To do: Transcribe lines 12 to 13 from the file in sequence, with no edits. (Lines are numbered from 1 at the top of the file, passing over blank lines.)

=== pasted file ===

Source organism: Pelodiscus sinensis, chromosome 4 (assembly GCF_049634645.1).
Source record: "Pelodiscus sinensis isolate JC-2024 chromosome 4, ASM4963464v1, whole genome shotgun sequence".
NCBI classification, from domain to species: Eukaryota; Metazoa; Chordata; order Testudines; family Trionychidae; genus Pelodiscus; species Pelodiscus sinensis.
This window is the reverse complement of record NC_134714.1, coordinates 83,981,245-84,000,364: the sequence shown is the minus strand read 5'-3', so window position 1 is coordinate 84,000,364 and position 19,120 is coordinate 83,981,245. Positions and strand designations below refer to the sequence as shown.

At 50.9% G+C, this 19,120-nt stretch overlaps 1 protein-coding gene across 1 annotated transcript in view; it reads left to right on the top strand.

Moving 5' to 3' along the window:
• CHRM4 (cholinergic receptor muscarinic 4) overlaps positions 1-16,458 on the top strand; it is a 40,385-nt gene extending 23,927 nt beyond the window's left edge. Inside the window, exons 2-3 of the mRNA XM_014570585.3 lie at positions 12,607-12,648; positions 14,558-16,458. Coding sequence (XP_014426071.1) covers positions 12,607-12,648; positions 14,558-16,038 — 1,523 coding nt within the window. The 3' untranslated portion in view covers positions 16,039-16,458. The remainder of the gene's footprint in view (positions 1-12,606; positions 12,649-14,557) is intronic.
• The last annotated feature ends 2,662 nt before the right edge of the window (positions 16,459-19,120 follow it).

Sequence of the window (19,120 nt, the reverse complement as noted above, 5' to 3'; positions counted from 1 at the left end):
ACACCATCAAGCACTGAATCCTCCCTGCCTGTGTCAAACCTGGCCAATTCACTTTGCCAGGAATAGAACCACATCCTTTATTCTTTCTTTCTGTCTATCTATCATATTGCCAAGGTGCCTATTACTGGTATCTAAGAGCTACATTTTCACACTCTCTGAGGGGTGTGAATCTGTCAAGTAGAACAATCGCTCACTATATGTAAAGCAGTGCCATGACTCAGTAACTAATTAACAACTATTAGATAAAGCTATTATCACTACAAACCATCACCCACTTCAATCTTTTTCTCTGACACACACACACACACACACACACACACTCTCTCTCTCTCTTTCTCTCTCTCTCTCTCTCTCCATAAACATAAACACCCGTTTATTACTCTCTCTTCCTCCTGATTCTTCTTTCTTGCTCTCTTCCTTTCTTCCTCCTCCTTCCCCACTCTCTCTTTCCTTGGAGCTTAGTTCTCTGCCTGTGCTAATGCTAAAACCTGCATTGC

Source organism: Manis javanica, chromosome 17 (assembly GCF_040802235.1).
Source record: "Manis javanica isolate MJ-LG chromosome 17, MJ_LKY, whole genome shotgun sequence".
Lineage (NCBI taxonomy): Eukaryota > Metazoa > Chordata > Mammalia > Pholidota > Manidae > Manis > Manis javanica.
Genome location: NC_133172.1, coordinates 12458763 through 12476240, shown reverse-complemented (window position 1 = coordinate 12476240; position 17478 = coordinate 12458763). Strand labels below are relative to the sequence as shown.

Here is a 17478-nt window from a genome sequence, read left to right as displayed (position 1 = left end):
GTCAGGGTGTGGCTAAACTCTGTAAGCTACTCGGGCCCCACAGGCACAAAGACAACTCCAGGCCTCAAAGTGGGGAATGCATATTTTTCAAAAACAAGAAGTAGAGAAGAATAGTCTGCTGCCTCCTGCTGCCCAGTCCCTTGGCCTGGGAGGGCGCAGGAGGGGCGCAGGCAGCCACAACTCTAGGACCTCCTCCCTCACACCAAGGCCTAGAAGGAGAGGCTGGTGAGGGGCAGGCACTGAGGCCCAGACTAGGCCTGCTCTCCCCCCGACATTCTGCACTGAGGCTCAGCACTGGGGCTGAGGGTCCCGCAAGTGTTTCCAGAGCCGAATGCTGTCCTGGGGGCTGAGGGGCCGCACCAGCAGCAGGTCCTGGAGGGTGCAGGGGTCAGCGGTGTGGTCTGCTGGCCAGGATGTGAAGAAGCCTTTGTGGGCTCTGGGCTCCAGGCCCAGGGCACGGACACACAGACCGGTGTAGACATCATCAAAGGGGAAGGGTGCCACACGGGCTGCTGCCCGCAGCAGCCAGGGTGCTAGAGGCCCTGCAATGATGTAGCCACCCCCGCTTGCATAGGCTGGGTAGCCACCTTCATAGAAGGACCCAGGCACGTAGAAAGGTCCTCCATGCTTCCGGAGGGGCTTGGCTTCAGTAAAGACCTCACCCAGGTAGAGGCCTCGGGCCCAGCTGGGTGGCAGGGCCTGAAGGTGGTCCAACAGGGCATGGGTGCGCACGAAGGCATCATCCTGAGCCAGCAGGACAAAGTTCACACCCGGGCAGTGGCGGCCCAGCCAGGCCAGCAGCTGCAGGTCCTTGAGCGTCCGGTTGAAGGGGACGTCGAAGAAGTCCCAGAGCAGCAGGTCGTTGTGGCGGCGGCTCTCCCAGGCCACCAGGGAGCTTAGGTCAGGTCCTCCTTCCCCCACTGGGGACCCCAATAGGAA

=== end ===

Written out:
Source record: "Manis javanica isolate MJ-LG chromosome 17, MJ_LKY, whole genome shotgun sequence".
Lineage (NCBI taxonomy): Eukaryota > Metazoa > Chordata > Mammalia > Pholidota > Manidae > Manis > Manis javanica.